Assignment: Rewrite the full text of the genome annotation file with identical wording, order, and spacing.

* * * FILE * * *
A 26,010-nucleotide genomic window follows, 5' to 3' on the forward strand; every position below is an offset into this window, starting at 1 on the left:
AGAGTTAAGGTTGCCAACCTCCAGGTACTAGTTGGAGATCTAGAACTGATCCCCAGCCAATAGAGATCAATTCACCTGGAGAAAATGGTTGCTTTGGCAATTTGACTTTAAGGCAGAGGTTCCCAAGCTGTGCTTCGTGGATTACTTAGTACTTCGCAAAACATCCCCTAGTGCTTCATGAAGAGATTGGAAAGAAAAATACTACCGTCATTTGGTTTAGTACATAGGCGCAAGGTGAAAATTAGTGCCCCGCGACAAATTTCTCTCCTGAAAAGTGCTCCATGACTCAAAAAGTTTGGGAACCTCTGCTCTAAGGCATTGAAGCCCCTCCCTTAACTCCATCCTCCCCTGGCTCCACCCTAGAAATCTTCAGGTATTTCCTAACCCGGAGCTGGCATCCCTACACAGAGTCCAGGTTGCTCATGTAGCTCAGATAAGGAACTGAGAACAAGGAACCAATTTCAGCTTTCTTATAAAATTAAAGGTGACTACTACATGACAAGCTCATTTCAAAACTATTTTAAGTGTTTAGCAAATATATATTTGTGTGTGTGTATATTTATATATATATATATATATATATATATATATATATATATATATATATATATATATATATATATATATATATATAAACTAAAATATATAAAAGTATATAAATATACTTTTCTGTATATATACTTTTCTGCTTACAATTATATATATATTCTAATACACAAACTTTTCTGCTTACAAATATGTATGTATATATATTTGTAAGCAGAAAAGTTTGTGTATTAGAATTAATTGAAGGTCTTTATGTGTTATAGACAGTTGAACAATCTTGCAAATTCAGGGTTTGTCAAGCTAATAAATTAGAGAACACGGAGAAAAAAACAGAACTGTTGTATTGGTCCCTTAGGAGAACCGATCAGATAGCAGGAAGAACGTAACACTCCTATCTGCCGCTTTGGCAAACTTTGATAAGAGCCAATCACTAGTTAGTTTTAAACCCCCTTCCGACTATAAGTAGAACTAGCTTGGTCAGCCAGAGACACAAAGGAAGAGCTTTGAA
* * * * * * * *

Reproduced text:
A 26,010-nucleotide genomic window follows, 5' to 3' on the forward strand; every position below is an offset into this window, starting at 1 on the left:
AGAGTTAAGGTTGCCAACCTCCAGGTACTAGTTGGAGATCTAGAACTGATCCCCAGCCAATAGAGATCAATTCACCTGGAGAAAATGGTTGCTTTGGCAATTTGACTTTAAGGCAGAGGTTCCCAAGCTGTGCTTCGTGGATTACTTAGTACTTCGCAAAACATCCCCTAGTGCTTCATGAAGAGATTGGAAAGAAAAATACTACCGTCATTTGGTTTAGTACATAGGCGCAAGGTGAAAATTAGTGCCCCGCGACAAATTTCTCTCCTGAAAAGTGCTCCATGACTCAAAAAGTTTGGGAACCTCTGCTCTAAGGCATTGAAGCCCCTCCCTTAACTCCATCCTCCCCTGGCTCCACCCTAGAAATCTTCAGGTATTTCCTAACCCGGAGCTGGCATCCCTACACAGAGTCCAGGTTGCTCATGTAGCTCAGATAAGGAACTGAGAACAAGGAACCAATTTCAGCTTTCTTATAAAATTAAAGGTGACTACTACATGACAAGCTCATTTCAAAACTATTTTAAGTGTTTAGCAAATATATATTTGTGTGTGTGTATATTTATATATATATATATATATATATATATATATATATATATATATATATATATATATATATATATATATATATATAAACTAAAATATATAAAAGTATATAAATATACTTTTCTGTATATATACTTTTCTGCTTACAATTATATATATATTCTAATACACAAACTTTTCTGCTTACAAATATGTATGTATATATATTTGTAAGCAGAAAAGTTTGTGTATTAGAATTAATTGAAGGTCTTTATGTGTTATAGACAGTTGAACAATCTTGCAAATTCAGGGTTTGTCAAGCTAATAAATTAGAGAACACGGAGAAAAAAACAGAACTGTTGTATTGGTCCCTTAGGAGAACCGATCAGATAGCAGGAAGAACGTAACACTCCTATCTGCCGCTTTGGCAAACTTTGATAAGAGCCAATCACTAGTTAGTTTTAAACCCCCTTCCGACTATAAGTAGAACTAGCTTGGTCAGCCAGAGACACAAAGGAAGAGCTTTGAA